Building, operating and fuelling nuclear power plants requires their owners to procure a variety of specialised nuclear equipment, materials and services. The markets to provide these have changed substantially over time as they have evolved from the government-led early stages of the nuclear industry.
Since the 1980s, there has been much consolidation and retrenchment in the nuclear industry which in many sectors has resulted in the emergence of a small number of large global players. This partly reflects special factors in the nuclear industry, but also the more general trend towards globalisation of major industrial activities. Further consolidation and restructuring may take place in response to market changes.
Meanwhile, electricity market deregulation in many OECD countries has changed the business environment for nuclear power plant (NPP) owners and operators. Utilities that were once state-owned or price-regulated monopolies have been exposed to competition. This has forced them to improve their business performance at all levels, making them more cost-conscious while freeing them from some government-imposed restraints.
Thus there have been major structural changes in both the producer and consumer sides of the nuclear fuel and nuclear design and engineering markets since the major expansion of nuclear power in the 1970s and 1980s. With renewed expansion of nuclear power expected over the coming years, the NEA is studying how the major market sectors are performing at present and how they can be expected to change with a significant upturn in demand.
The study will cover market competition in the supply of goods, materials and services for the entire nuclear fuel cycle, for the design and construction of new NPPs and for the maintenance, back-fitting and upgrading of existing NPPs. From this broad scope, the key markets will be identified for in-depth assessment.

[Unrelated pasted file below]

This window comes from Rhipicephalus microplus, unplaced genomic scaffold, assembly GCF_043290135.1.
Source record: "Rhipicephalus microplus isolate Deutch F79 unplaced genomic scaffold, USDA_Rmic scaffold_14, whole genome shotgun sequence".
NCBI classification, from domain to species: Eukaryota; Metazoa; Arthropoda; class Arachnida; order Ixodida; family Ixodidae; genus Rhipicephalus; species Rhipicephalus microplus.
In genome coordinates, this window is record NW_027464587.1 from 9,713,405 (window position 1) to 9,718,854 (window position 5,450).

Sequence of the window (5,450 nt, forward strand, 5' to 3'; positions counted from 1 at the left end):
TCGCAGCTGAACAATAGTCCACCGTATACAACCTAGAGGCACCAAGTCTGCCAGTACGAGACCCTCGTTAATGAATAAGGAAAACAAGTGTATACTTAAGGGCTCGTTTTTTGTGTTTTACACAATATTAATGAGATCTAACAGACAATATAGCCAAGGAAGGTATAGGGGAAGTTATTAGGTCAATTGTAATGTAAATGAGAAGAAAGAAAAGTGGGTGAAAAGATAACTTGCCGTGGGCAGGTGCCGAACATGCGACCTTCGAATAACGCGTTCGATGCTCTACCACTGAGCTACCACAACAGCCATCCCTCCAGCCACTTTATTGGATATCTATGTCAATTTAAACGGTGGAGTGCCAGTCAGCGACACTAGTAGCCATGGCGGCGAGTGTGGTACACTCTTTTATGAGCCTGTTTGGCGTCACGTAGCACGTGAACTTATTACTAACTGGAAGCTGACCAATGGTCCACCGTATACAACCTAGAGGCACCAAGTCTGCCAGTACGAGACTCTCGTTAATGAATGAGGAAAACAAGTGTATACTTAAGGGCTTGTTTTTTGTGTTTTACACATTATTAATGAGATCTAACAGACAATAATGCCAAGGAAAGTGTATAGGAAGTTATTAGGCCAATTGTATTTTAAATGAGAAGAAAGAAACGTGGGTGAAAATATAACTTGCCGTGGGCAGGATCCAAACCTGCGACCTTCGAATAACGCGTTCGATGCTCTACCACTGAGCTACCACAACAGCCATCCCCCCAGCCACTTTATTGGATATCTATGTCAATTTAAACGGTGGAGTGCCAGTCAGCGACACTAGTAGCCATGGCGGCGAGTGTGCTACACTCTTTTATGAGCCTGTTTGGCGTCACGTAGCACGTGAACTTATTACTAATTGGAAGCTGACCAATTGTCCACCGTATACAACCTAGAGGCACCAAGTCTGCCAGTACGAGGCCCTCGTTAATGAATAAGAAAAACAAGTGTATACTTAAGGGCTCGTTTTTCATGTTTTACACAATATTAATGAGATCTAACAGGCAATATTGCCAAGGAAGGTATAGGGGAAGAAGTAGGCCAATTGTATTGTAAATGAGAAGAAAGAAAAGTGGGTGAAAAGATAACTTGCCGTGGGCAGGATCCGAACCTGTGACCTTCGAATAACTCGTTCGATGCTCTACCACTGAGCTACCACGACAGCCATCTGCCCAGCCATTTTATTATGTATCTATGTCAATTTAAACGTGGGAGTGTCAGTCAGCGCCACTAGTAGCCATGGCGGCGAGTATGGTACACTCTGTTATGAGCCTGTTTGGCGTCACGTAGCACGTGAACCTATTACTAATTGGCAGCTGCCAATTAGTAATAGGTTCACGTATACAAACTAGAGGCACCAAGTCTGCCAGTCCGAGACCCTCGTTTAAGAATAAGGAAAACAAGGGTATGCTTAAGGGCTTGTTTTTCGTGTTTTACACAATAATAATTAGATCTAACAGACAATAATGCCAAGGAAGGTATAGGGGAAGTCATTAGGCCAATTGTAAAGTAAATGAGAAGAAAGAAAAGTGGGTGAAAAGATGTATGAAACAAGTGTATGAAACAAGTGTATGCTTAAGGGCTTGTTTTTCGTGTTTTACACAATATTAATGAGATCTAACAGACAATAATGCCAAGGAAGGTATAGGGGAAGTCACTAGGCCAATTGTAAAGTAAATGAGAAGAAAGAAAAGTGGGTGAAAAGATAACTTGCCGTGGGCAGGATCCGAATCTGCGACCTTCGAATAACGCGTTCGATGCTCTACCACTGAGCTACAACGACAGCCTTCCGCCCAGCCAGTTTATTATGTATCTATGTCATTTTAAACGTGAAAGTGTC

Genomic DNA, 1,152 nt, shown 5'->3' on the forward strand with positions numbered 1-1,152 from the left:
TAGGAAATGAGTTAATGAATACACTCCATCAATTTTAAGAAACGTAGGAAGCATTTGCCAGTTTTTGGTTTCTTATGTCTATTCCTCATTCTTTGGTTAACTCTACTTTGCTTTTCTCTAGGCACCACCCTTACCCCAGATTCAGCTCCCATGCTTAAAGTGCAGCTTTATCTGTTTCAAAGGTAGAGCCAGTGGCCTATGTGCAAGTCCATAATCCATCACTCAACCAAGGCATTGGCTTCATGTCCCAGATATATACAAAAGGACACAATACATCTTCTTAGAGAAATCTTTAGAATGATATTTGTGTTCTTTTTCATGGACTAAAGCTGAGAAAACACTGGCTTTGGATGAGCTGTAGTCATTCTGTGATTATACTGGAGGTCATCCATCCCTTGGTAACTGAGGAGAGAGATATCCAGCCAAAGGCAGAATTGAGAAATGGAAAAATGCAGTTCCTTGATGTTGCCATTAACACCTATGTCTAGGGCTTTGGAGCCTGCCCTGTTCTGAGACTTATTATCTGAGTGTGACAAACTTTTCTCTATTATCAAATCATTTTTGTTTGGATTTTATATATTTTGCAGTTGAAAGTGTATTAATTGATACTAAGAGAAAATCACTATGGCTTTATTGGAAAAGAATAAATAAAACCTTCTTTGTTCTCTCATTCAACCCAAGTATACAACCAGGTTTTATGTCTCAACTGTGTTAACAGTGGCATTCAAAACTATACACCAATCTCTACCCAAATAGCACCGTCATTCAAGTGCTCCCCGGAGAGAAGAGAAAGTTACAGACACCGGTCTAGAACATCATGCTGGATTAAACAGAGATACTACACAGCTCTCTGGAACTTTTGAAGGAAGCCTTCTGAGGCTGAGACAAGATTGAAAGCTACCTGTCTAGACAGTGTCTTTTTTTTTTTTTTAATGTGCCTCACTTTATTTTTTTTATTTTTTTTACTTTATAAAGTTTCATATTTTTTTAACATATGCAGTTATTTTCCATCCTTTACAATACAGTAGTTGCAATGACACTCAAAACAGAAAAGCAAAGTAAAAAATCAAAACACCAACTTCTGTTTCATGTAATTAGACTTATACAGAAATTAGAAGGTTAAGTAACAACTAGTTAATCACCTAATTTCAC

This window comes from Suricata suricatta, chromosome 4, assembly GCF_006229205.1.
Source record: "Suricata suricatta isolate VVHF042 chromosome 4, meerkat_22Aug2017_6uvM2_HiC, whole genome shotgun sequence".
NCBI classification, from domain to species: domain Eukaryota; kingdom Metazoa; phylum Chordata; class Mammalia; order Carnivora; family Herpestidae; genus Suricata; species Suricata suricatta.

Analysis will be conducted to determine if effective competition exists in these markets and to assess the various constraints which may limit it. These constraints may include: import tariffs and other trade barriers; non-proliferation controls; other national and international regulations; limitations on the transport of nuclear materials; restricted or proprietary designs and technologies; and other barriers to market entry. The historical development of these markets will be outlined in order to put these considerations in context.
Given the renewed interest in expanding nuclear capacity in several OECD countries, the study will assess possible future trends in response to likely increases in demand over the next 10 years and beyond. In particular, the report will aim to identify any market sectors where constraints may prevent the supply of certain goods and services increasing in line with demand and where supply problems and/or price shocks could occur as a result. In such cases, a policy response may be required if these markets are to work efficiently.
An ad-hoc group of experts has been convened to carry out the study. The group plans to publish its report in 2008.
Last updated: 30 July 2008